Recently Mike Michalowicz was in Australia, and amazingly he had time to catch up with me over dinner. The conversations I have with Mike always teach me something new, and this was no exception.
Like many of Mike’s readers, after I had seen some success with his frameworks I reached out to him by email to say hi, and thanks. He did the nice thing of replying (which I’ve since learned is part of his drive to become a fan of his readers), and asked me to keep him up to date with how things go. So I did. And as I did so, he gave me some further pro tips and ideas, and ways to leverage what I was doing.
You know how hard it is to stumble across people with similar types of experiences (even at a wildly different scale), willing to share their lessons? Super hard. They’re hard to find, harder to connect with. As the Pixie developed, I stayed in touch and our correspondence happened occasionally over maybe two years.
Then I guested on his podcast. And in return he was a guest on mine. These days, I’m honoured to count him as a friend.
Seriously, if you don’t make contact with the authors whose works you find valuable, why not?? As an author myself I know that there are few things that make you feel as good as when someone reaches out to tell you how you’ve made a positive impact on their life. It’s the best feeling ever.
To cut a long story short, it was super awesome that after all this time, we were able to finally meet in person, and spend a whole evening together solving the world’s problems. We did this while eating Australia’s coat of arms and native foods as we gazed out over the Torrens. (It was his first visit to Australia, I couldn’t let him leave without eating roo.)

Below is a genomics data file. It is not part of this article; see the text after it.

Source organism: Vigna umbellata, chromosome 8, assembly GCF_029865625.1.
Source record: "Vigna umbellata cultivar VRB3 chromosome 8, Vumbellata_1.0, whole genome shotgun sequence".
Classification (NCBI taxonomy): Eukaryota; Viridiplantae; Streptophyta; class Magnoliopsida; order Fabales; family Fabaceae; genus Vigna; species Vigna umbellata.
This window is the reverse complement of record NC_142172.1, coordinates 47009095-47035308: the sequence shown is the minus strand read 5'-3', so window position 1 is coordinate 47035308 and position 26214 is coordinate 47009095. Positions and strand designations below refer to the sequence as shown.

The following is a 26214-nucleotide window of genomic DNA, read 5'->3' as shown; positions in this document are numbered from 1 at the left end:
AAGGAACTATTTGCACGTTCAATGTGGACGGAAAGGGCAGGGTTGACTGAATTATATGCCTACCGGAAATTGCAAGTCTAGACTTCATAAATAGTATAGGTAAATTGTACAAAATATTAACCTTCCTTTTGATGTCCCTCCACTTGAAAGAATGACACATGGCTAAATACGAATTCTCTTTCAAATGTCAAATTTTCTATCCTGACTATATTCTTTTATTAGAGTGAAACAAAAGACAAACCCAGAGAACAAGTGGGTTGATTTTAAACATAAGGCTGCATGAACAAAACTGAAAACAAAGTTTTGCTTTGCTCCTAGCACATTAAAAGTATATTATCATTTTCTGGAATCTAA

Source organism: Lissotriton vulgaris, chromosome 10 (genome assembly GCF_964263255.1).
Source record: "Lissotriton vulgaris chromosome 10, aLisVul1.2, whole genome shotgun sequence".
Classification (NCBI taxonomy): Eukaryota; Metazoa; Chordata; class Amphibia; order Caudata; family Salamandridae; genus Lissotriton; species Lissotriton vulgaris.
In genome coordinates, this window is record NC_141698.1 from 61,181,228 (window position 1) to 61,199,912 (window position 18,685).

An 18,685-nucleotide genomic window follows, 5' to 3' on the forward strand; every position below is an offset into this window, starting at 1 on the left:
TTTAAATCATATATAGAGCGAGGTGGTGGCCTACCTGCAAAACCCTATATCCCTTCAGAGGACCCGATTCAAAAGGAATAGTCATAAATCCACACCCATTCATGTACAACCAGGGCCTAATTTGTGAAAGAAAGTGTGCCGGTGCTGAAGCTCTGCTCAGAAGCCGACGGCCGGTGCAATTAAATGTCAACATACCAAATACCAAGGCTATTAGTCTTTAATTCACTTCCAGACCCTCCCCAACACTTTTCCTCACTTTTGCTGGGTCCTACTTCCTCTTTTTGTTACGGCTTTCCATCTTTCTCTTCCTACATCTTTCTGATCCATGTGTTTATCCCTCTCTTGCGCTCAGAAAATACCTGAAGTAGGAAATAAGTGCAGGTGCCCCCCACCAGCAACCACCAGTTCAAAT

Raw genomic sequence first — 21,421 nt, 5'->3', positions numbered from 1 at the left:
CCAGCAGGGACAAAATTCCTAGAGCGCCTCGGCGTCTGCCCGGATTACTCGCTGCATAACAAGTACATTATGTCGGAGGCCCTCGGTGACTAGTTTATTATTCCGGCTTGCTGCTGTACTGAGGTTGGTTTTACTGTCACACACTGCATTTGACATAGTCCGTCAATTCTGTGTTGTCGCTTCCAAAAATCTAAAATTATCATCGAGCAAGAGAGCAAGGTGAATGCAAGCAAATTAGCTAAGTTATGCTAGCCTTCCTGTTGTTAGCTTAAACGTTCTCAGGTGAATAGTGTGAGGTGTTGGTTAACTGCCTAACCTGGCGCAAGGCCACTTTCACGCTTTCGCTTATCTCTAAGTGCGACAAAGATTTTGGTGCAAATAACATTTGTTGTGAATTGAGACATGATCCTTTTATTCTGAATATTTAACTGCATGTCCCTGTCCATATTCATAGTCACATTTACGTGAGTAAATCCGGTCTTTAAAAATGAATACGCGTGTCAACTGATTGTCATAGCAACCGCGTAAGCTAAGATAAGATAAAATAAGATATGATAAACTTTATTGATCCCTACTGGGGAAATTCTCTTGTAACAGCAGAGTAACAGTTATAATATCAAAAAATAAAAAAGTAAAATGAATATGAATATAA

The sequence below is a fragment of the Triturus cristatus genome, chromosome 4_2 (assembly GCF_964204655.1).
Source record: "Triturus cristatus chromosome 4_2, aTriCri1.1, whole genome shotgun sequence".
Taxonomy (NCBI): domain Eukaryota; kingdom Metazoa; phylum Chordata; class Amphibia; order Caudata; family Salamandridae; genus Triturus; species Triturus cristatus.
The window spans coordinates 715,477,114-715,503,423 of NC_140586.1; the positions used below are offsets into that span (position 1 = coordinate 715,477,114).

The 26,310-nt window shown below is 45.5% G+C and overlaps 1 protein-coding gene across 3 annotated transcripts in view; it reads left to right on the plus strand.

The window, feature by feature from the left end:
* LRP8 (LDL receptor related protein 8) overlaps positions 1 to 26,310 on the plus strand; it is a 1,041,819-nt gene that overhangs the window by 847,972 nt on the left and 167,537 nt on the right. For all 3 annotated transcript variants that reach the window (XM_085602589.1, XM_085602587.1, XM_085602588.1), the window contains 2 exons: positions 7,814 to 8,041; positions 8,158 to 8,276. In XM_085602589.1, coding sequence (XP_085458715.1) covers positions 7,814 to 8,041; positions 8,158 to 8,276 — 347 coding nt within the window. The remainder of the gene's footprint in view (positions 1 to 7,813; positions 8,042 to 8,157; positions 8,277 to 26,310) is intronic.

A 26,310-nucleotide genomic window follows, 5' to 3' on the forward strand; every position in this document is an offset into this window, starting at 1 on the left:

What was the one thing I learned from him? Out of everything we talked about? I learned that my thinking about potential ventures is too grown-up. Or, in Mike’s words, “way too mature”.
The venture in question was an idea I’d been holding close to myself for probably more than a year. It’s an idea that I had imagined would take more resources than it actually requires. At least, in its smallest, launch-able form, anyway. Interesting, isn’t it, given this is what I bang on about to people a lot? Yes, it’s an idea that goes back to the music industry. Yes, it’s something that makes my gut squirm with excitement and pleasure. And it’s something that I’d given a narrative of time, effort, capital, and so on.
Throughout our conversation, Mike asked me some simple questions to get to the root of it. How much time, really? How much capital, really? How can I demonstrate consumer skin in the game, really?
The answers? Less than a weekend, nothing, Patreon (or some other subscriber/pledge kind of system).
Enter, Shoot. You can go to the Patreon page to read more about that over there (and maybe decide to commit during validation… the deadline for which is just over 11 weeks away). I could blame Mike for it, but really all he did was show me how much of my own thinking was bullshit. Thanks for the fresh air, Mike!
Sometimes it takes an interaction with someone you don’t often get to spend time with that can get you back into the right path, and out of the Daily Grind. Stay tuned for the results of the Shoot. experiment, and others that I’m in the process of planning.
And in the meantime, if you love the idea, become a patron. I’d love to see it fly.